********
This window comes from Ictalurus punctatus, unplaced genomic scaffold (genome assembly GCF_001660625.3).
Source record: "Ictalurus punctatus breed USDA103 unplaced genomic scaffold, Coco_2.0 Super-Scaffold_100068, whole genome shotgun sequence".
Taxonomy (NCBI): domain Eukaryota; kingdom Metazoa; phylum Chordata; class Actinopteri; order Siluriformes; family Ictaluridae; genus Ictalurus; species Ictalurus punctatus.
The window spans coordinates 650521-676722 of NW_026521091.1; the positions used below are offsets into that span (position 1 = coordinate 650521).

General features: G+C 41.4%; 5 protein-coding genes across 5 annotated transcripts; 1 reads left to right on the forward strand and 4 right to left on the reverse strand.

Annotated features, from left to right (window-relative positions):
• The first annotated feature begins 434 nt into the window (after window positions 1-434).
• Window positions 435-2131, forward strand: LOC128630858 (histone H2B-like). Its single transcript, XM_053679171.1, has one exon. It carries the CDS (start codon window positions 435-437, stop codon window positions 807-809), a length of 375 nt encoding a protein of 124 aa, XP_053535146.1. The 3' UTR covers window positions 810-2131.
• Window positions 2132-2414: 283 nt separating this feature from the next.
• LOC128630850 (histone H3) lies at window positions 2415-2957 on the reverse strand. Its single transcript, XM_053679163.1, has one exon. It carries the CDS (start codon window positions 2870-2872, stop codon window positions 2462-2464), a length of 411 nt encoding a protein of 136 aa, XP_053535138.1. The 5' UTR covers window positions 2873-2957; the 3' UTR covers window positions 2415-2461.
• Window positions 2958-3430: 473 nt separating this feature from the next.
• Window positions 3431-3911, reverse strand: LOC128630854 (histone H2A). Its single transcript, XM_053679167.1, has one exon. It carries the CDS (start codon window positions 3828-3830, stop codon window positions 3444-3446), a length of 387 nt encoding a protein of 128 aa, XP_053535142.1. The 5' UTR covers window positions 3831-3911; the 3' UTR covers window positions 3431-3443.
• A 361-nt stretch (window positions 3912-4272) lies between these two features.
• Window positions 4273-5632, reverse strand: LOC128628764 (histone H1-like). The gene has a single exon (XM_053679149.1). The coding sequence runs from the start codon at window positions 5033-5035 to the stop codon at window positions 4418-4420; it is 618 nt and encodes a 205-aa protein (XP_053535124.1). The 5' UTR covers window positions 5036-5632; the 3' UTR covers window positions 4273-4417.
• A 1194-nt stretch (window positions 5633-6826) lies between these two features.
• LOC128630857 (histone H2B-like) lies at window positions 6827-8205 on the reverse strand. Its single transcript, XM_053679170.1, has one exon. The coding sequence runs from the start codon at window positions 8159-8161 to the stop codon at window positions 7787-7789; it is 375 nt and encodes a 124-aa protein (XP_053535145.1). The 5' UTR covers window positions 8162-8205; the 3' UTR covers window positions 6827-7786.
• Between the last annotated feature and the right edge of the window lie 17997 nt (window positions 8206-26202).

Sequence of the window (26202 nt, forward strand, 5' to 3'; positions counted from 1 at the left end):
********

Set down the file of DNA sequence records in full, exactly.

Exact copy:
This window comes from Ictalurus punctatus, unplaced genomic scaffold (genome assembly GCF_001660625.3).
Source record: "Ictalurus punctatus breed USDA103 unplaced genomic scaffold, Coco_2.0 Super-Scaffold_100068, whole genome shotgun sequence".
Taxonomy (NCBI): domain Eukaryota; kingdom Metazoa; phylum Chordata; class Actinopteri; order Siluriformes; family Ictaluridae; genus Ictalurus; species Ictalurus punctatus.
The window spans coordinates 650521-676722 of NW_026521091.1; the positions used below are offsets into that span (position 1 = coordinate 650521).

General features: G+C 41.4%; 5 protein-coding genes across 5 annotated transcripts; 1 reads left to right on the forward strand and 4 right to left on the reverse strand.

Annotated features, from left to right (window-relative positions):
• The first annotated feature begins 434 nt into the window (after window positions 1-434).
• Window positions 435-2131, forward strand: LOC128630858 (histone H2B-like). Its single transcript, XM_053679171.1, has one exon. It carries the CDS (start codon window positions 435-437, stop codon window positions 807-809), a length of 375 nt encoding a protein of 124 aa, XP_053535146.1. The 3' UTR covers window positions 810-2131.
• Window positions 2132-2414: 283 nt separating this feature from the next.
• LOC128630850 (histone H3) lies at window positions 2415-2957 on the reverse strand. Its single transcript, XM_053679163.1, has one exon. It carries the CDS (start codon window positions 2870-2872, stop codon window positions 2462-2464), a length of 411 nt encoding a protein of 136 aa, XP_053535138.1. The 5' UTR covers window positions 2873-2957; the 3' UTR covers window positions 2415-2461.
• Window positions 2958-3430: 473 nt separating this feature from the next.
• Window positions 3431-3911, reverse strand: LOC128630854 (histone H2A). Its single transcript, XM_053679167.1, has one exon. It carries the CDS (start codon window positions 3828-3830, stop codon window positions 3444-3446), a length of 387 nt encoding a protein of 128 aa, XP_053535142.1. The 5' UTR covers window positions 3831-3911; the 3' UTR covers window positions 3431-3443.
• A 361-nt stretch (window positions 3912-4272) lies between these two features.
• Window positions 4273-5632, reverse strand: LOC128628764 (histone H1-like). The gene has a single exon (XM_053679149.1). The coding sequence runs from the start codon at window positions 5033-5035 to the stop codon at window positions 4418-4420; it is 618 nt and encodes a 205-aa protein (XP_053535124.1). The 5' UTR covers window positions 5036-5632; the 3' UTR covers window positions 4273-4417.
• A 1194-nt stretch (window positions 5633-6826) lies between these two features.
• LOC128630857 (histone H2B-like) lies at window positions 6827-8205 on the reverse strand. Its single transcript, XM_053679170.1, has one exon. The coding sequence runs from the start codon at window positions 8159-8161 to the stop codon at window positions 7787-7789; it is 375 nt and encodes a 124-aa protein (XP_053535145.1). The 5' UTR covers window positions 8162-8205; the 3' UTR covers window positions 6827-7786.
• Between the last annotated feature and the right edge of the window lie 17997 nt (window positions 8206-26202).

Sequence of the window (26202 nt, forward strand, 5' to 3'; positions counted from 1 at the left end):